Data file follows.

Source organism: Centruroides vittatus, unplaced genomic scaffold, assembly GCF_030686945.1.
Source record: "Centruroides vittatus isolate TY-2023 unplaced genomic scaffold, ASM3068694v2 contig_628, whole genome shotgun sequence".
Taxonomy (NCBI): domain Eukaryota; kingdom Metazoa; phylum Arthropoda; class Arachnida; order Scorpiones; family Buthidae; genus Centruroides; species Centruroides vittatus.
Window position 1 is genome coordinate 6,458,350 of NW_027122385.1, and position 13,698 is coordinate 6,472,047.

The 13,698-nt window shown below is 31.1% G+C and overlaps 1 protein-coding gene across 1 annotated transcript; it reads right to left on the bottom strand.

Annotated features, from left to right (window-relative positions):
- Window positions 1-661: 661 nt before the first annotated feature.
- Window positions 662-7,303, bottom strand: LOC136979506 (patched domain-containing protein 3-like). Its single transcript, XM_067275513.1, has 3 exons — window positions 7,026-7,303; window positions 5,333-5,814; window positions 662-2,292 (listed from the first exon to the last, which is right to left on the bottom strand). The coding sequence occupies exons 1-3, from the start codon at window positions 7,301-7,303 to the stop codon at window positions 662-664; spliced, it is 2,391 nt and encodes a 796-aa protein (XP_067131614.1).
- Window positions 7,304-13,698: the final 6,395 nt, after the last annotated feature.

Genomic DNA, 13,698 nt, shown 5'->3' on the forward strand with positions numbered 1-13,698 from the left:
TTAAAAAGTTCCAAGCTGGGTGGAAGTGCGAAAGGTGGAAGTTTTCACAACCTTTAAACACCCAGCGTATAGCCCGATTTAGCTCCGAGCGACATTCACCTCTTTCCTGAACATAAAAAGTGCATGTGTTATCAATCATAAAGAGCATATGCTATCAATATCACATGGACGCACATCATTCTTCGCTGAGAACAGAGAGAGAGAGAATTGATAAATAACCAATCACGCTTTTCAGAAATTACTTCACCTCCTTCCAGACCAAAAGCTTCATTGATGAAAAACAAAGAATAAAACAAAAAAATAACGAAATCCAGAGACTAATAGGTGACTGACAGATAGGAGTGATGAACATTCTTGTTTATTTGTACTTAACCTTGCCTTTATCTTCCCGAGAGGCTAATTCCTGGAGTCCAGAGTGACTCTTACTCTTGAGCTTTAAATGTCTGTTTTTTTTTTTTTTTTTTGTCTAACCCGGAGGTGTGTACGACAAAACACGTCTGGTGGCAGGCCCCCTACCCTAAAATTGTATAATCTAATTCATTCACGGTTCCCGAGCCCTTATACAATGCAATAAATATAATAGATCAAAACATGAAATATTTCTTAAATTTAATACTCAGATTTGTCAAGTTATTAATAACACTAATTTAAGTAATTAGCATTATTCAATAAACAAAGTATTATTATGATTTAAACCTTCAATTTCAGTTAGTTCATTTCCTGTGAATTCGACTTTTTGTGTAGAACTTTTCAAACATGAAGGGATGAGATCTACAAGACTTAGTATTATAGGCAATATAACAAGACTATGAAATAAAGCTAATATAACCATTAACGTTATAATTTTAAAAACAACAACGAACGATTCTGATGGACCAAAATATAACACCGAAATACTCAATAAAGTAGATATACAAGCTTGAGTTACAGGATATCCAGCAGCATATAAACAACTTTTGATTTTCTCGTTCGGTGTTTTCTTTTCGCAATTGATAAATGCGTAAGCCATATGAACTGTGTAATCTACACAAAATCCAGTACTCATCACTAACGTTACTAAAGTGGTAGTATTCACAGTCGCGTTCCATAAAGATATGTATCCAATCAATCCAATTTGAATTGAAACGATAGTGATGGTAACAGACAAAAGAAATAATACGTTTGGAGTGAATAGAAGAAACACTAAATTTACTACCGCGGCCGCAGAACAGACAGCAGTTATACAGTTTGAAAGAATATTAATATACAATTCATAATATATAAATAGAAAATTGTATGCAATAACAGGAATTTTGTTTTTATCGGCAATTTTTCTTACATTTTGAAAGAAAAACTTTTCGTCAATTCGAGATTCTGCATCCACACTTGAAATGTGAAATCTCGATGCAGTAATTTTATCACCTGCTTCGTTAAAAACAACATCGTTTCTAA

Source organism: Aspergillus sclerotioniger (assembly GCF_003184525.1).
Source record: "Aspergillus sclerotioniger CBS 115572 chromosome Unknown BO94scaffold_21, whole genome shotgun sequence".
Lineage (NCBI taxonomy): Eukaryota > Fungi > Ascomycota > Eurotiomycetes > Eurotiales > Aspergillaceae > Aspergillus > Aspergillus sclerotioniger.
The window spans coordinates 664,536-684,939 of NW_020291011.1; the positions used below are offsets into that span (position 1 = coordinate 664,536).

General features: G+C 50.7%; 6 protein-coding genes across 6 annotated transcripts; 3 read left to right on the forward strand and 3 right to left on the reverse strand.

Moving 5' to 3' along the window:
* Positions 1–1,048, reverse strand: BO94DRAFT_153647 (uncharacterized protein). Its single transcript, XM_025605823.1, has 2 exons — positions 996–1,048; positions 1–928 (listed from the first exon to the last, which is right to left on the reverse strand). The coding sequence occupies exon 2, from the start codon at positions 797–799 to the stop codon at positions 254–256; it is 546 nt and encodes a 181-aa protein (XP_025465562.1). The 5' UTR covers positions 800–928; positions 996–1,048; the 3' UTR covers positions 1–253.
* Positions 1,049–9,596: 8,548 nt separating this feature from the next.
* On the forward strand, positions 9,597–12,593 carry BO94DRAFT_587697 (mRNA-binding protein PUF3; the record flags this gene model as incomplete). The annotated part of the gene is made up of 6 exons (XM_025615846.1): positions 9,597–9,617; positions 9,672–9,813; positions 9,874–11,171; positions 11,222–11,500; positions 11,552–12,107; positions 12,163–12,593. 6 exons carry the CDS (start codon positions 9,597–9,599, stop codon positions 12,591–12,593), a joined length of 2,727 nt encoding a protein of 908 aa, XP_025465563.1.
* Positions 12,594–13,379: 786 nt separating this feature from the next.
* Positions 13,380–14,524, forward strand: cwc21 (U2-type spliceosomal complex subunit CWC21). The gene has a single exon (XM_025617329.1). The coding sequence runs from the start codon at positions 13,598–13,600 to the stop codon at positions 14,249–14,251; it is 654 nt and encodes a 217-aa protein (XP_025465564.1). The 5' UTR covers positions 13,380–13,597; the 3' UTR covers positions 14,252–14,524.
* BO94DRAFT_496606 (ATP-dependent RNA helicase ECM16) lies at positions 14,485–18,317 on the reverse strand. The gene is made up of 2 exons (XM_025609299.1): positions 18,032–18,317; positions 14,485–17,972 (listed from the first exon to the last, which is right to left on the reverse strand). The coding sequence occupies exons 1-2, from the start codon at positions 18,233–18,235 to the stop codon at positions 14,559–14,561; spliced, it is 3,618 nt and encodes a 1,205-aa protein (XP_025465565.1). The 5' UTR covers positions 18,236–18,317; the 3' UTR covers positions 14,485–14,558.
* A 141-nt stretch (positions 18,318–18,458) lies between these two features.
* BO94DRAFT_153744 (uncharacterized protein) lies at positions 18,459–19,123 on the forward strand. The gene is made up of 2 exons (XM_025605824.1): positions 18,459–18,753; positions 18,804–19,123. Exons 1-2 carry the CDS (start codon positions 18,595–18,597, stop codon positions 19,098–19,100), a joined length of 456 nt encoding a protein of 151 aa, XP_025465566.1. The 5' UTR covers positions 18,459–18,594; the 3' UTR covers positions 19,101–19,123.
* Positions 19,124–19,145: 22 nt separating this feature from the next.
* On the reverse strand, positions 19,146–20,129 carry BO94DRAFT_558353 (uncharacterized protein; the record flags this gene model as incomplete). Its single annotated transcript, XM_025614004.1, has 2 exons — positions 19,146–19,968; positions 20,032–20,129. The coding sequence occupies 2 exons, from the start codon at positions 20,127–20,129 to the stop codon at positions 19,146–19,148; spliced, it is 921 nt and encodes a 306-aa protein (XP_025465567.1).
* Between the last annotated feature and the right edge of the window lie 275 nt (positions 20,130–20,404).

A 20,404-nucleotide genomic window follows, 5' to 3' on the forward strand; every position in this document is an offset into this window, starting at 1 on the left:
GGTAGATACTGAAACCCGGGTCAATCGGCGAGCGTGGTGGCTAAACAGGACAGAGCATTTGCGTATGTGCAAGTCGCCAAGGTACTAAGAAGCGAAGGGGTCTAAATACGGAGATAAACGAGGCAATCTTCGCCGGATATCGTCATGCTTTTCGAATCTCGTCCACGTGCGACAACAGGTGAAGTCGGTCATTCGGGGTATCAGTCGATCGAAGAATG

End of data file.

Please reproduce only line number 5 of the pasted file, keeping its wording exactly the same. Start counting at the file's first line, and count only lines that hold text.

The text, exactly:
The 13,698-nt window shown below is 31.1% G+C and overlaps 1 protein-coding gene across 1 annotated transcript; it reads right to left on the bottom strand.